Pursuing excellence in one’s work — e.g. integrity, honesty, attention to detail, diligence, giving one’s best — gives evidence to others of the “hope that lies within” and makes more credible the faith we claim to represent and profess. Excellence, which Aristotle linked closely with the work of virtue, reveals love as refracted through all the virtues required by our work. More, the pursuit of excellence in our specific “field of action” deepens our covenant union with the laboring God who has clearly revealed Himself in Scripture as a master craftsman driven by love to work ceaselessly for our salvation. Indeed, our trusting faith in His goodness rests on the extreme, mind-blowing quality of love that marks His every work on our behalf in creation and redemption.
Does this not make you want to pursue excellence in your work and, as St. Paul says, “…do everything for the glory of God” (1 Cor. 10:31)?
Let me end here with two juicy quotes that emphasize my point:
If a man is called to be a street-sweeper, he should sweep streets even as Michelangelo painted, or Beethoven composed music, or Shakespeare wrote poetry. He should sweep streets so well that all the host of heaven and earth will pause to say ‘here lived a great street-sweeper who did his job well.’ — Martin Luther King, Jr.
We all have the duty to do our work well. If we wish to realize ourselves properly, we may not avoid our duty or perform our work in a mediocre way, without interest, just to get it over with. — Bl. John Paul II
Fr. Tom Hopko, an Orthodox theologian that I often cite and thoroughly appreciate, was speaking in a lecture I listened to recently about the “divine darkness” that Mother Teresa lived in for the last 30 or so years of her life. He argued that her unflagging fidelity to the God she experienced as absent for so very long was what made her holiness to efficacious, so great. This faith was what “deified” her (deification refers to the Christian affirmation that Jesus offers us a participation in the very life of God). He said that inasmuch as she remained faithful to God and her mission, and even manifested joy throughout those decades of darkness, she demonstrated what deification is really all about:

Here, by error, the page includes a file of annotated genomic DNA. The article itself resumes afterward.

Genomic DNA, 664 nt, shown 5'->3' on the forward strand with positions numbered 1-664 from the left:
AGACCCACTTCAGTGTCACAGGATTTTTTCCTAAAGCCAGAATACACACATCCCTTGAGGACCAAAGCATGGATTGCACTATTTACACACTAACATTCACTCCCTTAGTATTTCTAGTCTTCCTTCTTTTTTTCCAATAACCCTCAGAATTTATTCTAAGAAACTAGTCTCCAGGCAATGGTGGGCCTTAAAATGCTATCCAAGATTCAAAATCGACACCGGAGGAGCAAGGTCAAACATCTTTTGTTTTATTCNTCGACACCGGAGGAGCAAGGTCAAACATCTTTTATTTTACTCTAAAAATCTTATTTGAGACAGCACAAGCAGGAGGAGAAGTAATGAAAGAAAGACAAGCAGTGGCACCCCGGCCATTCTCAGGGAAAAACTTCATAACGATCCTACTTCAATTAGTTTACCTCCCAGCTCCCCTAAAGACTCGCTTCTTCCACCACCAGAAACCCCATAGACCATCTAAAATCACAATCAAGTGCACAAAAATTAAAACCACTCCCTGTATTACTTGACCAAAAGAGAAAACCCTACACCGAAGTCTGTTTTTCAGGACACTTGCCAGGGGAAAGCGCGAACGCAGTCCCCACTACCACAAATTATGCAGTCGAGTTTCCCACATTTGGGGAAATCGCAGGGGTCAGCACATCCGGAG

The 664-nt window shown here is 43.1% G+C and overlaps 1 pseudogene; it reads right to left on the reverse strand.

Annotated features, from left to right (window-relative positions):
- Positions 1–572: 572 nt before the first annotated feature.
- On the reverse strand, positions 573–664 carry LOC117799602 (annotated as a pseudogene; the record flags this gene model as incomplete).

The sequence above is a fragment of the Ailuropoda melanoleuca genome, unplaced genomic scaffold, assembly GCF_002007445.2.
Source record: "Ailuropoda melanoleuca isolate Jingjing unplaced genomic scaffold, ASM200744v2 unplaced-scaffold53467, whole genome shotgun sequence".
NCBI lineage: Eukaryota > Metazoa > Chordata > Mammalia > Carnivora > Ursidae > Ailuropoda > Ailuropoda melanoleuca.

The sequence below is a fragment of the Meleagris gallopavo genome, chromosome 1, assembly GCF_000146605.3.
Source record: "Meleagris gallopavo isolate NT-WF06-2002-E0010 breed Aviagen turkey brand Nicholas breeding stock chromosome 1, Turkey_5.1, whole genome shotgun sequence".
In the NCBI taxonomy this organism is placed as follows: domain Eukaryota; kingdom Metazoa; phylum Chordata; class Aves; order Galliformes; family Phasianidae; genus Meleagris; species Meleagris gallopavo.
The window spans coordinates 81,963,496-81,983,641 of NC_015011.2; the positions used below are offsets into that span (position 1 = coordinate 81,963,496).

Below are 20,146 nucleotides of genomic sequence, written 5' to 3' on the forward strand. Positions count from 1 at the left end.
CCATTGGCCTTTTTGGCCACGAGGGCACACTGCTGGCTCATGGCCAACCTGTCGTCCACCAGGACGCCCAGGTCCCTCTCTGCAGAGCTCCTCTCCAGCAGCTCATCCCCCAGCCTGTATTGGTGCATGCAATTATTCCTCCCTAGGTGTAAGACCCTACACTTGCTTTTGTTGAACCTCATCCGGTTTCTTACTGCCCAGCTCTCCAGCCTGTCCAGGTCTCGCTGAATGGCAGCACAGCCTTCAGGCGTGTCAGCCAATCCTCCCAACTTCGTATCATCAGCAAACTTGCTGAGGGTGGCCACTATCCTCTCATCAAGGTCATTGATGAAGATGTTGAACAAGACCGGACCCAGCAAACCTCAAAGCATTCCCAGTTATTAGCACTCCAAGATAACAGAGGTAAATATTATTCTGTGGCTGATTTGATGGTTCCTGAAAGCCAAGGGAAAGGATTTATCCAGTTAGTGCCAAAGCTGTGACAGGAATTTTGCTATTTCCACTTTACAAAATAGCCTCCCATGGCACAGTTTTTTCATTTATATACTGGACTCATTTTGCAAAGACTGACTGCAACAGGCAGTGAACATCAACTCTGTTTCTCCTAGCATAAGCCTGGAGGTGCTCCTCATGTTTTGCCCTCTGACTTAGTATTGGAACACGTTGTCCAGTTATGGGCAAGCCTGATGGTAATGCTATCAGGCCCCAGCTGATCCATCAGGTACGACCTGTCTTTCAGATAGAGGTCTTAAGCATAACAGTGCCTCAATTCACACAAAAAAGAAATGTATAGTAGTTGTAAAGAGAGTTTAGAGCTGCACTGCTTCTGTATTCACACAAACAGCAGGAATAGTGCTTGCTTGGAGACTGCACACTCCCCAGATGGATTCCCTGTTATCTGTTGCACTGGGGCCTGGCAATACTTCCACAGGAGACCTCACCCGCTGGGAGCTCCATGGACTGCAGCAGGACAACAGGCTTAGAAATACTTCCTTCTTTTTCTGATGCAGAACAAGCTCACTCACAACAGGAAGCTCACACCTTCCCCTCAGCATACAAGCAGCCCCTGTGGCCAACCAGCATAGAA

When you can love while you have the sense that God is absent — this is deification. That’s what Jesus did on the cross. He loved even when he was abandoned in his humanity by the Father; abandoned because he “became sin” [cf. 2 Cor. 5:21] for us, which means essentially experiencing abandonment by God. On the cross Jesus loved us and his Father even when there seemed to be nothing ‘in it’ for him. And the myrrh-bearing women who came to embalm Jesus’ corpse did the same — they came to love the corpse of Jesus; a corpse that could give nothing back. For those saints called along this road, this is the baptism by fire — to give your life for the other’s good.
Descending into Hell